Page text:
std/time/astro▲toc

Time scales for astronomy (TT, TCG, TDB, and TCB).

Internally all computations use high precision ddoublestd/num/ddouble/ddouble: V numbers. The different time scales relate as follows:

Note that theoretically the definition of TT is based on TCG which is based on TCB, but in practice we define TT on the basis of an actual clock (TAI) and derive TCG from TT. Moreover, TDB is approximated from TT, and TCB is derived from the approximated TDB.

Since TDB (and in turn TCB) are approximated, it is possible to create your own time scale which uses a potentially more precise approximation using ts-tdb-createstd/time/astro/ts-tdb-create: (tdb-minus-tt : (timestamp) -> timespan) -> timescale and ts-tcb-createstd/time/astro/ts-tcb-create: (tstdb : timescale) -> timescale.

timescales


Figure 1. [Relation between different time scales relative to TAI between 1950 and 2000. The periodic terms of TCB and TDB are magnified by 100 to make them visible. Figure from Seidelmann and Fukushima [3].]

References

[1]L. Fairhead and P. Bretagnon. An analytical formula for the time transformation TB-TT. Astronomy and Astrophysics, vol. 229, no. 1, March 1990, p. 240–247. ADS 🔎
[2]George H. Kaplan. The IAU Resolutions on Astronomical Reference Systems, Time Scales, and Earth Rotation Models – Explanation and Implementation. USNO Circular 179 🔎
[3]P.K. Seidelmann and T. Fukushima. Why new time scales? Astronomy and Astrophysics, vol. 265, no. 2, p. 833–838. ADS 🔎

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The J2000 epoch is defined as 2000-01-01T12:00:00 TT (Terrestrial time).

Return the instant corresponding to a J2000 julian date: this is the number of days, and the fraction of the day since J2000 (epoch-j2000std/time/astro/epoch-j2000: instant) in terrestrial time (ts-ttstd/time/instant/ts-tt: timescale).
instant-at-j2000std/time/astro/instant-at-j2000: (jd : ddouble) -> instant(zero).time.show == "2000-01-01T11:58:55.816Z"
instant-at-j2000std/time/astro/instant-at-j2000: (jd : ddouble) -> instant(zero).time(cal=cal-tt).show == "2000-01-01T12:00:00Z TT".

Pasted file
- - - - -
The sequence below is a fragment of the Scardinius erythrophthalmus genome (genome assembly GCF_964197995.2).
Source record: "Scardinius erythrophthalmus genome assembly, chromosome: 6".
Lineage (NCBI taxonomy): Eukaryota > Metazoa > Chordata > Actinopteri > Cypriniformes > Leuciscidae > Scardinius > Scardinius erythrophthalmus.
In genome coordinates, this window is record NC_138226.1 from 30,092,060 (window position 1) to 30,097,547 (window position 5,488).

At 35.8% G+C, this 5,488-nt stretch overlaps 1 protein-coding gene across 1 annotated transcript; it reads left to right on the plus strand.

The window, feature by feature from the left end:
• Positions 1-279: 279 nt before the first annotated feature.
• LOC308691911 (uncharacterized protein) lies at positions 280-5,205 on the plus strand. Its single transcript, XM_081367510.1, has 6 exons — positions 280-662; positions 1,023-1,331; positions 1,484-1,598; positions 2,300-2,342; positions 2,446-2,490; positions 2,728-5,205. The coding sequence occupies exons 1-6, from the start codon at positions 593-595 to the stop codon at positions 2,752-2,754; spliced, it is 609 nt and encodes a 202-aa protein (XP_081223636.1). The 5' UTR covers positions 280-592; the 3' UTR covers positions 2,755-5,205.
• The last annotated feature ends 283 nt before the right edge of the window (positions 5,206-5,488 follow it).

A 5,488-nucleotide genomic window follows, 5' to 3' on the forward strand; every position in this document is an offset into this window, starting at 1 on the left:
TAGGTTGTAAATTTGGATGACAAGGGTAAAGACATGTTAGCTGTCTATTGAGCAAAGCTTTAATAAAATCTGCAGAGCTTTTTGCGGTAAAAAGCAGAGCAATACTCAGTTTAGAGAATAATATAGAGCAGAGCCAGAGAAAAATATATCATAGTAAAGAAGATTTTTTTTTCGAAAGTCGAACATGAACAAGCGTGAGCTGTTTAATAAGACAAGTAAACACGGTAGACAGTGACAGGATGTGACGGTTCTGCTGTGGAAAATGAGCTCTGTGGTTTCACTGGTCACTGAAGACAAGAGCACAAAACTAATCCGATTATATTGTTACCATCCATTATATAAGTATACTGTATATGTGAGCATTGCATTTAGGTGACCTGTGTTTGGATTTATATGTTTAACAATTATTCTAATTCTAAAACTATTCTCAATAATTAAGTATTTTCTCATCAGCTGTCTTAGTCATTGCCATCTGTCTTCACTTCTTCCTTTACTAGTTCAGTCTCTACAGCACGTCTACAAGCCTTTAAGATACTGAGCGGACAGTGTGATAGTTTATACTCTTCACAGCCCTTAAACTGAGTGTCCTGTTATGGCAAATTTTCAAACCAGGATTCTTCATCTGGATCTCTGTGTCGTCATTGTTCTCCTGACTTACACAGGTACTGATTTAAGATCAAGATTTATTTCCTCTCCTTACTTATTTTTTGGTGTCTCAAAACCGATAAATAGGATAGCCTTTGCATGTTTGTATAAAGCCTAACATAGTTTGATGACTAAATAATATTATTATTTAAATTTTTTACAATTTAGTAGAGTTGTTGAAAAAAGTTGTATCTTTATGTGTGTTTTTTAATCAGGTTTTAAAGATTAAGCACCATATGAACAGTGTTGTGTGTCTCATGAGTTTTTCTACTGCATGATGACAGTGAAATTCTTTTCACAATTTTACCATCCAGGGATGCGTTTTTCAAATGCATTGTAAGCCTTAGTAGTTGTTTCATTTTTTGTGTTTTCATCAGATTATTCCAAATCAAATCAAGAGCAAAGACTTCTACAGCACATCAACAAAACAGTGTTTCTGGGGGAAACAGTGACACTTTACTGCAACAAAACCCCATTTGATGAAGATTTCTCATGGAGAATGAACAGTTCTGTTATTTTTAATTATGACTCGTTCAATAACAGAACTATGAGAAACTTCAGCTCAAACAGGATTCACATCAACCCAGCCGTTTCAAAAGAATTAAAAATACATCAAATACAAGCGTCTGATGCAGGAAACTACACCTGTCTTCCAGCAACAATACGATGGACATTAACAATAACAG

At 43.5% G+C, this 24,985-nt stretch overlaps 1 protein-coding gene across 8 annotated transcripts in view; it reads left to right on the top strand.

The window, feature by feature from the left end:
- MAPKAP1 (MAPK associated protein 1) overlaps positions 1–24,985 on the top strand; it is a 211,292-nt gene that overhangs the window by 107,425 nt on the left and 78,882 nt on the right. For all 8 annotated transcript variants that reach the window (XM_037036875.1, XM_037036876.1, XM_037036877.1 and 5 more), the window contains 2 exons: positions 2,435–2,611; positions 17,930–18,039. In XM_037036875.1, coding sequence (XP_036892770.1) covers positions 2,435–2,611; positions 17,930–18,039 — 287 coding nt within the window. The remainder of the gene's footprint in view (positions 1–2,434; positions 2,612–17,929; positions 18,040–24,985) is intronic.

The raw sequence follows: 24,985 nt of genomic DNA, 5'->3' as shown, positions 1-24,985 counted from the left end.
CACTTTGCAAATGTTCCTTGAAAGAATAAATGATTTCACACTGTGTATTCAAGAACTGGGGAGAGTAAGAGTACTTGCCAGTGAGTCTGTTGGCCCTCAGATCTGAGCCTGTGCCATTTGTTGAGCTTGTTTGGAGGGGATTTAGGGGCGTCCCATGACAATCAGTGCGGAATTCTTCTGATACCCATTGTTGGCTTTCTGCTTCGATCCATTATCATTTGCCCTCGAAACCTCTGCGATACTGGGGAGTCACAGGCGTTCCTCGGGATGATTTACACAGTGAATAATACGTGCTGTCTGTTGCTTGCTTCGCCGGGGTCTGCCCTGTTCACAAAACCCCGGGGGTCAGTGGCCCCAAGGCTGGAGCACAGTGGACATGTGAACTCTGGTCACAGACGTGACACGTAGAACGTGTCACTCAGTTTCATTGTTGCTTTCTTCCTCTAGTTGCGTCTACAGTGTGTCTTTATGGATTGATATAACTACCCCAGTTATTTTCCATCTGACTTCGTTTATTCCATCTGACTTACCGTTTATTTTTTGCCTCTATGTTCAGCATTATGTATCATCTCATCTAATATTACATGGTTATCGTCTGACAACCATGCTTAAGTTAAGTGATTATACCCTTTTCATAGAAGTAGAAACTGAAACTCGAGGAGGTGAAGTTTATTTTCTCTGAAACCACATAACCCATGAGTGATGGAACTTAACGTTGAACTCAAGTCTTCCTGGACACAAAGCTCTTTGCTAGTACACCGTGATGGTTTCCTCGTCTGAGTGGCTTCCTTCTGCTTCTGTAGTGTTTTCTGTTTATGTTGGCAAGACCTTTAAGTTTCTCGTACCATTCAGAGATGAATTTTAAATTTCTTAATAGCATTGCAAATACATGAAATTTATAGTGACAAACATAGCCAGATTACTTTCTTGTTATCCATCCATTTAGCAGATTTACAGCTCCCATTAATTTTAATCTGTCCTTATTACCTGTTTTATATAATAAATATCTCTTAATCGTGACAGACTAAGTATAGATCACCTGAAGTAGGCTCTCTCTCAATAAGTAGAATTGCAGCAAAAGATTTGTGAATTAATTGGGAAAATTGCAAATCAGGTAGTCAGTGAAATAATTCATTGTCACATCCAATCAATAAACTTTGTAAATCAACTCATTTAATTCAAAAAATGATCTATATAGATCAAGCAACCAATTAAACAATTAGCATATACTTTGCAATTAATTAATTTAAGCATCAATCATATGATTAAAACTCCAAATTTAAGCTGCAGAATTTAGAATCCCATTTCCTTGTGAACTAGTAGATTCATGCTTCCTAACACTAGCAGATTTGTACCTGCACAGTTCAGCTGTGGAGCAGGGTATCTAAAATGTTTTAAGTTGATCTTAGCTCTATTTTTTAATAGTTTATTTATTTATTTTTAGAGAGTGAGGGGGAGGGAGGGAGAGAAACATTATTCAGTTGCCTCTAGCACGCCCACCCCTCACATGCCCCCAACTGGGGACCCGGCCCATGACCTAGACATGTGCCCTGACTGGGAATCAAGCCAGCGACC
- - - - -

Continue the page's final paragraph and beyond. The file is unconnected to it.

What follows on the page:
Return the J2000 julian date for an instant. This is the number of days, and the fraction of the day since J2000 (epoch-j2000std/time/astro/epoch-j2000: instant) in terrestrial time (ts-ttstd/time/instant/ts-tt: timescale).
instant(2000,1,1,12,0,0).j2000std/time/astro/j2000: (i : instant) -> ddouble.show == "0.00074287037037"
instant(2000,1,1,12,0,0,cal=cal-tt).j2000std/time/astro/j2000: (i : instant) -> ddouble.show == "0".

The TCB (Barycentric coordinate time) time scale. The unit of TCB is the SI second, but in a coordinate reference frame at the barycenter of the solar system.

Create a new TCB timescale given a TDB timescale (tstdb). The default ts-tcbstd/time/astro/ts-tcb: timescale uses the default ts-tdbstd/time/astro/ts-tdb: timescale timescale, but if you created a different TCB time scale (using ts-tdb-createstd/time/astro/ts-tdb-create: (tdb-minus-tt : (timestamp) -> timespan) -> timescale) you can use this function to create a TCB time scale from it. It computes TCB from the provided TDB using the IAU 2006 resolution  B3: TDB = TCB - Lb × (JDTCB - T0) × 86400 + TDB0, with T0 = 2443144.5003725, Lb = 1.55051976772×10-8, TDB0 = -6.55×10-5.

The TCG (Geocentric coordinate time) time scale. The unit of TCG is the SI second in a coordinate reference frame at the center of the Earth.

The TDB (Barycentric dynamical time) time scale (which can be considered equivalent Teph).
TDB is approximated from TT using an initial set of coefficients by Fairhead & Bretagnon [1] assuming the geo center (longitude and latitude of 0 degrees). See also USNO circular 179 ([2], equation 2.6). The approximation is within 10μs precision in the time span 1600 to 2200 (and probably a bit less).

Creates a new TDB timescale given a user provided function to calculate TDB-TT. The default function used for ts-tdbstd/time/astro/ts-tdb: timescale uses the Fairhead & Bretagnon approximation corrected for JPL planetary masses but assumes the geo center. Use this function to create a new TDB timescale if you need more precision.